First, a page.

Tuesday, November 07, 2006

The Al Goreithm: The Inconvenient Truth is that he may be on our side.





Some of the Anglo-American elite may be getting nervous about how crazy the "neo-fascist madmen" (Webster Tarpley) are acting, and afraid they may be waking the public up. It's possible that some will try to dump the Bush Crime Family for 9/11, especially since Bush is running America like he's run every other business: into the ground.

It has to be more about individual actions at this point than individual character, for everyone's characted is tainted by what they have or haven't done. We can't be too judgmental unless their crimes are too systematically evil.

There are invididual actions and sentiments being directed at what we already know is consistently pure evil - i.e. the war-mongering torturers in charge, that we need to recognize.

Besides, even a serial killer can say you shouldn't beat your dog: because you just shouldn't beat your dog.

It's like this: I like Noam Chomsky.

I know a lot of 9/11 Truthers tear their hair out over the failure of the Left-Gatekeepers to come clean on the myth that could destroy the World, and I completely empathze.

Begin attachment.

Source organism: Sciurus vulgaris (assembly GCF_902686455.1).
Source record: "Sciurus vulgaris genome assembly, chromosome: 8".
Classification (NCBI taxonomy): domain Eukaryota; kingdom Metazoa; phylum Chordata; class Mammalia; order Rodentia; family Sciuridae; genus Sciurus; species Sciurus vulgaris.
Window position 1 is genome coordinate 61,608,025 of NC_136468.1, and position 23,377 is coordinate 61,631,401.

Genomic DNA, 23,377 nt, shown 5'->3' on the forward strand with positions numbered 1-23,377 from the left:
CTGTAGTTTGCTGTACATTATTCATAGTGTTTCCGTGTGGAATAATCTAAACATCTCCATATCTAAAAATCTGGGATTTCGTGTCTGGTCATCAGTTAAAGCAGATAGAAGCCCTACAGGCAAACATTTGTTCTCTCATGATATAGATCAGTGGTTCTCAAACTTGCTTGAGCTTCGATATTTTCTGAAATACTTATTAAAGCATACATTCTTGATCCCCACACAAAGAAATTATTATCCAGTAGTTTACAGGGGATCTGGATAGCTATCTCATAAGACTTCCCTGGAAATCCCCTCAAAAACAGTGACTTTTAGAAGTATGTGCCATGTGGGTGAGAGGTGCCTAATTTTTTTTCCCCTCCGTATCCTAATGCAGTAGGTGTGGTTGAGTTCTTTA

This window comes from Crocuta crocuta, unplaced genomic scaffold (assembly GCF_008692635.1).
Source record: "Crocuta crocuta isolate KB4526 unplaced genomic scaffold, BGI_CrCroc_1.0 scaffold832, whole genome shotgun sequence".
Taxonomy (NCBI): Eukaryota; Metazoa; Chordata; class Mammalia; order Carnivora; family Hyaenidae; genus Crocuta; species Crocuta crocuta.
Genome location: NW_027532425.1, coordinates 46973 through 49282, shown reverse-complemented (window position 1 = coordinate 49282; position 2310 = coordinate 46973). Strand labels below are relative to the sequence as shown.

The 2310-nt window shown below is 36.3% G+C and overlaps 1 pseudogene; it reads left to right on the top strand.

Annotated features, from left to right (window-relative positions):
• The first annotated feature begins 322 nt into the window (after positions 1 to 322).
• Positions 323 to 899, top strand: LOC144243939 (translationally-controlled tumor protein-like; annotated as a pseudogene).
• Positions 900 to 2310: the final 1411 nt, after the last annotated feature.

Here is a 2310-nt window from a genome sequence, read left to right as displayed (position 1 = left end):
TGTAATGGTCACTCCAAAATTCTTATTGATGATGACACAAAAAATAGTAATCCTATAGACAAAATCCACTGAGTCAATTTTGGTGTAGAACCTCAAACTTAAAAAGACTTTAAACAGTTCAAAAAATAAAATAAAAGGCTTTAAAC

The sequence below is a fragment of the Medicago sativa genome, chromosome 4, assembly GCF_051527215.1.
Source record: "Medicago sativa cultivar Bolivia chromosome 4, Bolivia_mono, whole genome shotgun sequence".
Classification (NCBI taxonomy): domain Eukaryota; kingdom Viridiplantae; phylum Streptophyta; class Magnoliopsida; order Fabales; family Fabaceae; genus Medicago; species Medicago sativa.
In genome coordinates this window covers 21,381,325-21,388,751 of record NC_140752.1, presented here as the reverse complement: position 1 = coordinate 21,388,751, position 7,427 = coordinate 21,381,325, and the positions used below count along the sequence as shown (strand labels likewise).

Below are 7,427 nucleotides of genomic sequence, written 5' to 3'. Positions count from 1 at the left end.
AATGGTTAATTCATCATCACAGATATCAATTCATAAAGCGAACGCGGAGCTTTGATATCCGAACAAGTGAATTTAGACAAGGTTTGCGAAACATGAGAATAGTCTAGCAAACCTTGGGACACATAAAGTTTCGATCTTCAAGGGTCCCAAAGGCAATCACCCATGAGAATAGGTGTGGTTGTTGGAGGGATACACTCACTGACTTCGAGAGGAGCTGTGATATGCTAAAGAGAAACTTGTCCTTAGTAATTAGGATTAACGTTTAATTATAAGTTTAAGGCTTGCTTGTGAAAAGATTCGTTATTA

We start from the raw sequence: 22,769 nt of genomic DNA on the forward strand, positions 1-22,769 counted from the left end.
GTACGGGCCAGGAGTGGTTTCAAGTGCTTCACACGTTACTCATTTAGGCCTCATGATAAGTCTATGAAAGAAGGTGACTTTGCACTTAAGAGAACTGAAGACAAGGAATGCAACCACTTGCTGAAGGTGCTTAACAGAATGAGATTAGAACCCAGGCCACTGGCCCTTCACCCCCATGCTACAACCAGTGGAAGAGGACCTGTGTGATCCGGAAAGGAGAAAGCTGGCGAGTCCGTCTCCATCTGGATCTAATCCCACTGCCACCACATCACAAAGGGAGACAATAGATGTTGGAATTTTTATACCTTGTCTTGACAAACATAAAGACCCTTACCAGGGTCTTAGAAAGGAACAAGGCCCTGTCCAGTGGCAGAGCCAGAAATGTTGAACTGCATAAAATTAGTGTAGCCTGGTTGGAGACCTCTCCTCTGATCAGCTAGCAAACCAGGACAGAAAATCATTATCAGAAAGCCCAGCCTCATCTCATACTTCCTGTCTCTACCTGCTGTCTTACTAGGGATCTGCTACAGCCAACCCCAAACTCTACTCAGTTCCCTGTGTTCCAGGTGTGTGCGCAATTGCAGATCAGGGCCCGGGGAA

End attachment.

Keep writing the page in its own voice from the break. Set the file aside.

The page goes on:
But, I also understand Chomsky's MIT military funding, John Stewart's CBS/Viacom relationship, Amy Goodman's Ford Foundation funding, Michael Moore's Hollywood status which allows him to reach millions of people if he plays it right, Greg Palast's need to work for high-profile and respected outfits like the BBC and Guardian, and other compromises.

Besides: I like Noam Chomsky because he showed me that Western Governments have been murderous, brainwashing, hypocritical assholes, and that in lying to us they've helped make us responsible for senseless atrocities around the World.

And: I like Alex Jones because he tells me "why".

So, it's that simple: Noam Chomsky helps me appreciate Alex Jones.

And: I like what Al Gore had to say in the Guardian, it's too bad about 2000...







RE: Renting "An Inconvenient Truth" and buying "green"


the problem with some of gore's solutions is they are being used to centralize power and authority over the problem, and that's never a good thing as the united nations has repeatedly shown.

they also tend to focus on "personal responsibility", another reminder of our spiritual weakness, as opposed to getting us strong enough to personally suggest that those most responsible for pollution do their part to curb it. we've been trained to see that "we" are the problem, and as long as we do that the people really causing problems - including our spiritual weakness - will elude our scrutiny, and continue to do massive amounts of damage no matter how much paper we separate from plastic.